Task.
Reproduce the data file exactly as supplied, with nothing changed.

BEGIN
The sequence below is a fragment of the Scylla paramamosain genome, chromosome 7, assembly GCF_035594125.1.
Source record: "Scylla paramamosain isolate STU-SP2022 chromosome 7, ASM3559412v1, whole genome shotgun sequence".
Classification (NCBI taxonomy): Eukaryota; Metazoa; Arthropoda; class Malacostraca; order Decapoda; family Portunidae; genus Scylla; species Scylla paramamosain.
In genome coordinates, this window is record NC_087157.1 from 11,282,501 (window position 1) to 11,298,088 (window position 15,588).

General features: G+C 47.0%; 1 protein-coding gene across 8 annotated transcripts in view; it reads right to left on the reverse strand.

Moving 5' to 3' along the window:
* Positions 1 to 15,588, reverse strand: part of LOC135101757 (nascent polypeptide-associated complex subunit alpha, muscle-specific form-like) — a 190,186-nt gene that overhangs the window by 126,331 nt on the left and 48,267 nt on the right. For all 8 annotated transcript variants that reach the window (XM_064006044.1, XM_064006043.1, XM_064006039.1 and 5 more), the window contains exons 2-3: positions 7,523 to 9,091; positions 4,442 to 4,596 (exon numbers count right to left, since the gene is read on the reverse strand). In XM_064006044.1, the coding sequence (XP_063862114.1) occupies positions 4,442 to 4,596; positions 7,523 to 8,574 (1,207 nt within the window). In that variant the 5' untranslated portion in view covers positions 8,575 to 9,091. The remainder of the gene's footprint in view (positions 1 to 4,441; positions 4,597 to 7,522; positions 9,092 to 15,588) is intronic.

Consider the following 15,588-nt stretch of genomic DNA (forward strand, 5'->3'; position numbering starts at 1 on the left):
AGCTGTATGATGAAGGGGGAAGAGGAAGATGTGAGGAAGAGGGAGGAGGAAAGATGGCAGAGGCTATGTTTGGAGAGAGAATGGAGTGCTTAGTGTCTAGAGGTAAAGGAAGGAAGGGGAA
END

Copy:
The sequence below is a fragment of the Scylla paramamosain genome, chromosome 7, assembly GCF_035594125.1.
Source record: "Scylla paramamosain isolate STU-SP2022 chromosome 7, ASM3559412v1, whole genome shotgun sequence".
Classification (NCBI taxonomy): Eukaryota; Metazoa; Arthropoda; class Malacostraca; order Decapoda; family Portunidae; genus Scylla; species Scylla paramamosain.
In genome coordinates, this window is record NC_087157.1 from 11,282,501 (window position 1) to 11,298,088 (window position 15,588).

General features: G+C 47.0%; 1 protein-coding gene across 8 annotated transcripts in view; it reads right to left on the reverse strand.

Moving 5' to 3' along the window:
* Positions 1 to 15,588, reverse strand: part of LOC135101757 (nascent polypeptide-associated complex subunit alpha, muscle-specific form-like) — a 190,186-nt gene that overhangs the window by 126,331 nt on the left and 48,267 nt on the right. For all 8 annotated transcript variants that reach the window (XM_064006044.1, XM_064006043.1, XM_064006039.1 and 5 more), the window contains exons 2-3: positions 7,523 to 9,091; positions 4,442 to 4,596 (exon numbers count right to left, since the gene is read on the reverse strand). In XM_064006044.1, the coding sequence (XP_063862114.1) occupies positions 4,442 to 4,596; positions 7,523 to 8,574 (1,207 nt within the window). In that variant the 5' untranslated portion in view covers positions 8,575 to 9,091. The remainder of the gene's footprint in view (positions 1 to 4,441; positions 4,597 to 7,522; positions 9,092 to 15,588) is intronic.

Consider the following 15,588-nt stretch of genomic DNA (forward strand, 5'->3'; position numbering starts at 1 on the left):
AGCTGTATGATGAAGGGGGAAGAGGAAGATGTGAGGAAGAGGGAGGAGGAAAGATGGCAGAGGCTATGTTTGGAGAGAGAATGGAGTGCTTAGTGTCTAGAGGTAAAGGAAGGAAGGGGAA